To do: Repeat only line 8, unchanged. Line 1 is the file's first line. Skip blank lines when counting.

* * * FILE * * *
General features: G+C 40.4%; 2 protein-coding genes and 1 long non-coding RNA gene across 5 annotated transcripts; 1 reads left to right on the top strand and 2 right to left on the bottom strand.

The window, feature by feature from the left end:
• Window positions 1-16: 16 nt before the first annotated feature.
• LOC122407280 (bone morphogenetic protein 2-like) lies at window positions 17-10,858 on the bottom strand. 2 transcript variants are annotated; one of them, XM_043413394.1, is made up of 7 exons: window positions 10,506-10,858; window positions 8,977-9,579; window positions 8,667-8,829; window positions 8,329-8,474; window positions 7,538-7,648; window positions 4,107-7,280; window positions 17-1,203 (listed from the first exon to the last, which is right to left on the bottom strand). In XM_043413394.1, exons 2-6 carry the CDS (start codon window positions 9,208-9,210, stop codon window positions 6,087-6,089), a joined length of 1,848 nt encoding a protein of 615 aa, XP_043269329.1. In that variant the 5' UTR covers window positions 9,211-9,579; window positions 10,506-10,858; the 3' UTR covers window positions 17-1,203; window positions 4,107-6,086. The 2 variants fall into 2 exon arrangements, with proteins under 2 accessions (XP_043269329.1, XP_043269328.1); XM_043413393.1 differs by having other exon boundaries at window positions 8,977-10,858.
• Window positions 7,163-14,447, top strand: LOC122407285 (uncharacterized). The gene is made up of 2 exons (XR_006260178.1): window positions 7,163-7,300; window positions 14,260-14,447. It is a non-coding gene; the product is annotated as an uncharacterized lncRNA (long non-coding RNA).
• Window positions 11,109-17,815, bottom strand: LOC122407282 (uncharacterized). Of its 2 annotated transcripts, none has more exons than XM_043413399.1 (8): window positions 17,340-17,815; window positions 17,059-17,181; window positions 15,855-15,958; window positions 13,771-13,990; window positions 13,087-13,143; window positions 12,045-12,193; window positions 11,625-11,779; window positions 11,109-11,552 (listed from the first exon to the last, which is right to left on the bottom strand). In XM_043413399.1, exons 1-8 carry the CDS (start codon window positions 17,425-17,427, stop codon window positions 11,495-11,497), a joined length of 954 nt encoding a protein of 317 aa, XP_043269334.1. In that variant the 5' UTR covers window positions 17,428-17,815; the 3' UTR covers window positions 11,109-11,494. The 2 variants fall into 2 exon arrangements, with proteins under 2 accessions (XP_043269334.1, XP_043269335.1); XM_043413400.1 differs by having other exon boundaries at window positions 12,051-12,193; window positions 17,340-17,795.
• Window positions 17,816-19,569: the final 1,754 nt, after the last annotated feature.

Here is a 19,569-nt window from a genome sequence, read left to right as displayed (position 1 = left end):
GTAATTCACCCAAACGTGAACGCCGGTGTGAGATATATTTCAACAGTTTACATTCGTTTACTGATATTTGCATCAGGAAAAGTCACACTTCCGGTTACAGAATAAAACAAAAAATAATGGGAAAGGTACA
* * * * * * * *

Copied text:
Here is a 19,569-nt window from a genome sequence, read left to right as displayed (position 1 = left end):